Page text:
Colonial Hall -- Biographies of America's Founding Fathers

Home
Biographies
-Signers of the Declaration
-Signers of the A. O. C.
-Signers of the U. S. Constitution
-Wives of the Signers
-Other Founders
Documents
Forum
FAQs
Search


Follow colonialhall on Twitter

The Life of Gouverneur Morris

< Prev      Page 101      Next >

ple, or else a destructive climate, must be subdued, while the troops, exhausted by fatigue, find at every step that desertion and happiness are synonymous terms.  Grant, that with a wasteful dissipation of blood and treasure, some little portion of this vast country may be conquered.  Fortresses remain to be built, magazines provided, and garrisons established, for the defence of a broad desolation, not worth one shilling to the possessors.  Or should it better please a maritime power, (and we have none but these to fear) should it please them to carry on a naval war, pray where is the American property, which will pay the expenses of a European armament?

‘Nations do not make war without some view.  Should they be able to conquer America, it would cost them more to maintain such conquest, than the fee simple of the country is worth.  They could gain nothing but our commerce, and that they may have without striking a blow.  Thus, Sir, it appears to my poor discernment an incontrovertible truth, that no nation whatever would incline to attack us.  For after all, this consideration must arise amongst them, that the surest consequence of the most splendid votaries would be a bloody war with each other about sharing the spoils.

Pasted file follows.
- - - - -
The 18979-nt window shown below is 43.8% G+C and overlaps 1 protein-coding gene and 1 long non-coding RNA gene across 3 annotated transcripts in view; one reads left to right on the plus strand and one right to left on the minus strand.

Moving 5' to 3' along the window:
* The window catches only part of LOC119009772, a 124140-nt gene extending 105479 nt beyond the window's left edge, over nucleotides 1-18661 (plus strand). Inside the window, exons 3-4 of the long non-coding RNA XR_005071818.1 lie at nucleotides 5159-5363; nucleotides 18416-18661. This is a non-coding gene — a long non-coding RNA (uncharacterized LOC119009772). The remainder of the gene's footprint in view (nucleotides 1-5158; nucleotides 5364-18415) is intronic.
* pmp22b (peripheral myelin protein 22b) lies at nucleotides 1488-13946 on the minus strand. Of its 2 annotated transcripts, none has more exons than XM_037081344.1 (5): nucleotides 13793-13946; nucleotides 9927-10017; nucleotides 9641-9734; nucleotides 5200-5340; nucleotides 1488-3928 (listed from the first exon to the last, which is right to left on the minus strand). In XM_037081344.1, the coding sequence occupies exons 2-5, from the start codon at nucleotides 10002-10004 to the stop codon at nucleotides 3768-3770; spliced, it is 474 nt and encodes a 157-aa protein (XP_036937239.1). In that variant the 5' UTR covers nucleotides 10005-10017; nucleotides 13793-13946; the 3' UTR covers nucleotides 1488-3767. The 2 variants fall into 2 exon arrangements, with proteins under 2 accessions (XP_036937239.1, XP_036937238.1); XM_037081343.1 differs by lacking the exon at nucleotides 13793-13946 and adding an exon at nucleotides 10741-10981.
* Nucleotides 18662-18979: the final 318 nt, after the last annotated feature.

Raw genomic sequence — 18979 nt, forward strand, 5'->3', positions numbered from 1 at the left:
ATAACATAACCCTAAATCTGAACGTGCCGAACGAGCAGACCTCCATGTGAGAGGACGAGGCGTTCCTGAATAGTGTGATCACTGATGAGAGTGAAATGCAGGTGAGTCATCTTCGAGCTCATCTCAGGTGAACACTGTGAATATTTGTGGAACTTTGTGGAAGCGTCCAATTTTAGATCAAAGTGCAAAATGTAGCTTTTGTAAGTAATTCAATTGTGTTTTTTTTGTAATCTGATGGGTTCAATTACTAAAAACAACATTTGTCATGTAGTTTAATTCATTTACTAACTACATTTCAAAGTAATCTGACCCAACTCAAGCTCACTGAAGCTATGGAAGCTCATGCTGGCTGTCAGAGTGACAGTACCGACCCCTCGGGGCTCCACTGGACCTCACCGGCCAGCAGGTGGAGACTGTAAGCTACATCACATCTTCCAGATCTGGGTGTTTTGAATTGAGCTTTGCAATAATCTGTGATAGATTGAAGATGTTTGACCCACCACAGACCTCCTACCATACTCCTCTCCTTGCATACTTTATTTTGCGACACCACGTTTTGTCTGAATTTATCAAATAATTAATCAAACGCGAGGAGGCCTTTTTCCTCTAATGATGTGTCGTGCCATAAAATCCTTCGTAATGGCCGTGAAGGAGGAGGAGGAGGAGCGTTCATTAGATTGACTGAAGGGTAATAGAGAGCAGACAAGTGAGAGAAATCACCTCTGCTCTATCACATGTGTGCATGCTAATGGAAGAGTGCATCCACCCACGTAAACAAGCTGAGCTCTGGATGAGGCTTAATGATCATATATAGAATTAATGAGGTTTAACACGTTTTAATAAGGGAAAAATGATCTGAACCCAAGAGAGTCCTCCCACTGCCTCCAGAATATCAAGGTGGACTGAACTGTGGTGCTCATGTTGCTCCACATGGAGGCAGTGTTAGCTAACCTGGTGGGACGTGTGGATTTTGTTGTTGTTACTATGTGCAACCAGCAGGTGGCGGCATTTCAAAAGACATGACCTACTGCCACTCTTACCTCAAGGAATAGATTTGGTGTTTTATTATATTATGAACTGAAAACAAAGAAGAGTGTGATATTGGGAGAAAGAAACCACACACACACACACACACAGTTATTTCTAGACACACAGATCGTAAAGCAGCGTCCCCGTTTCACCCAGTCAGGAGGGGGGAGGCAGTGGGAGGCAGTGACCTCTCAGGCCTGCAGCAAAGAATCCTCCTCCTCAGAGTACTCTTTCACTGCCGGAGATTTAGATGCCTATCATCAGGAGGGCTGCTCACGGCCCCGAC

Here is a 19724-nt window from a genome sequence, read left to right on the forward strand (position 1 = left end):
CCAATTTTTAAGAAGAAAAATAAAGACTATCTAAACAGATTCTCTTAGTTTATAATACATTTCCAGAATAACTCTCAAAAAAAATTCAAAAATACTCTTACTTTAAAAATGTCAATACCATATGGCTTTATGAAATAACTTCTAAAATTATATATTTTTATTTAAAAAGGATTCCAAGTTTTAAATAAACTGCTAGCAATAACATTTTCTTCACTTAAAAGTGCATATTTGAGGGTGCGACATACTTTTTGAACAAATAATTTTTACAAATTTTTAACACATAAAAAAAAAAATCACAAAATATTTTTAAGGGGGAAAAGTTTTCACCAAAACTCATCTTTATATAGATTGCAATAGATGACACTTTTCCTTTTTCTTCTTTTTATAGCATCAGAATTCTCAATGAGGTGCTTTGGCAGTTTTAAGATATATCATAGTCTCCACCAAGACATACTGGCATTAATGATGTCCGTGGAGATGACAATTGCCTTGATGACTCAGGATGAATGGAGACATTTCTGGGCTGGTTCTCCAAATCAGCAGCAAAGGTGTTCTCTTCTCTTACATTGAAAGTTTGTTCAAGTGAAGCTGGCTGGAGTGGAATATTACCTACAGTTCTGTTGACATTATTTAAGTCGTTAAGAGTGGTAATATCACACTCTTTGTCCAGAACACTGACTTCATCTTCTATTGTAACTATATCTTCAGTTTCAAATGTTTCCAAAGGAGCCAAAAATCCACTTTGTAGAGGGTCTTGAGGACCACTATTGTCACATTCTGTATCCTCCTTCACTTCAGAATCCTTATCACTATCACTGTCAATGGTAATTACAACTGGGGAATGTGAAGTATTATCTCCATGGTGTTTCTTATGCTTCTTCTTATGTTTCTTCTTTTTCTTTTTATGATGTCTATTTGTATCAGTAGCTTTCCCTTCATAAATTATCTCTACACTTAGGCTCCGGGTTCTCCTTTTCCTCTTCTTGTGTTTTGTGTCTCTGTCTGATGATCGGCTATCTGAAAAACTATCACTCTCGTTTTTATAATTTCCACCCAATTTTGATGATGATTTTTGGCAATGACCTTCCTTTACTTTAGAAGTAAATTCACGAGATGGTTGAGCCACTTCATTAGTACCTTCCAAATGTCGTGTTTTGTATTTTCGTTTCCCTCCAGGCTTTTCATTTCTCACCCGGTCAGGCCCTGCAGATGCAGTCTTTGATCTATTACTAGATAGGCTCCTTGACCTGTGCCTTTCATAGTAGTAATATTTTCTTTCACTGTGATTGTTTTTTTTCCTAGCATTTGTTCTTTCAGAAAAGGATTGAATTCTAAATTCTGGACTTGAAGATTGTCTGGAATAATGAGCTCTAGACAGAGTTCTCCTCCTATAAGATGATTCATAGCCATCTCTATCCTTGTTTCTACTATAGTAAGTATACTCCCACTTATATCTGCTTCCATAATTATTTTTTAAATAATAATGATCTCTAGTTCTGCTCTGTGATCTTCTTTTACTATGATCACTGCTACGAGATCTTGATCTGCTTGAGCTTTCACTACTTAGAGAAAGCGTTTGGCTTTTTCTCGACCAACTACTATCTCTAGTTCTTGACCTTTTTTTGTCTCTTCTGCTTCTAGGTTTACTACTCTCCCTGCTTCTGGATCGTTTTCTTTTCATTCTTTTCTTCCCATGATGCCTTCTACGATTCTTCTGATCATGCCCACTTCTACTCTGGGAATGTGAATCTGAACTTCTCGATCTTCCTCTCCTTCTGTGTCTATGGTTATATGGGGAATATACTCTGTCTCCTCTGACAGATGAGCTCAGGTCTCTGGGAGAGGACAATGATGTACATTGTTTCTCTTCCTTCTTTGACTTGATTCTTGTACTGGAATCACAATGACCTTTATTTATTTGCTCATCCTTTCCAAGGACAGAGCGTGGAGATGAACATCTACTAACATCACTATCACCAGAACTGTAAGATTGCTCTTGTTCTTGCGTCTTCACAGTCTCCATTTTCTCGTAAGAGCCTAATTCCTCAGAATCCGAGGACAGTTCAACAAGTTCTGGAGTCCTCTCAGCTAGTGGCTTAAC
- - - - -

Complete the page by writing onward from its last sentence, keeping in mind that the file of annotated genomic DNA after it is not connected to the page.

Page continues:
‘But I cannot think it will ever come to this.  For when I turn my eyes to the means of defence, I find them amply sufficient.  We have all heard, that in the last war America was conquered in Germany.  I hold the converse of this proposition to be true, namely, that in, and by America, his Majesty’s German dominions were secured.  The last, and every other war for more than a century, have been determined more by the wealth, than the arms of contending nations and the great source of that wealth is in the western world.  It rises here, flourishes in Europe, and is buried in India.  The situation of this continent formerly did, and still does enable us in a very great degree to check that flood of property, which thus glides along to the eastward.  The rapacity of adventurers will greedily seize the opportunity of becoming rich, by pressing upon the merchandize of other people.  And large


< Prev      Page 101      Next >

From The Life of Gouverneur Morris: With Selections from His Correspondence and Miscellaneous Papers; Detailing Events in the American Revolution, The French Revolution, and in the Political History of the United States, by Jared Sparks, Volume 1, Boston: Gray & Bowen, 1832, p 101. Some minor edits may have been made, but an attempt has been made to preserve the original spelling. Although some effort has been made to correct the limitations of OCR technology, if you find an error please report it to jvinci@colonialhall.com.

 
 


Designed and Edited by John Vinci
Last modified August 20, 2006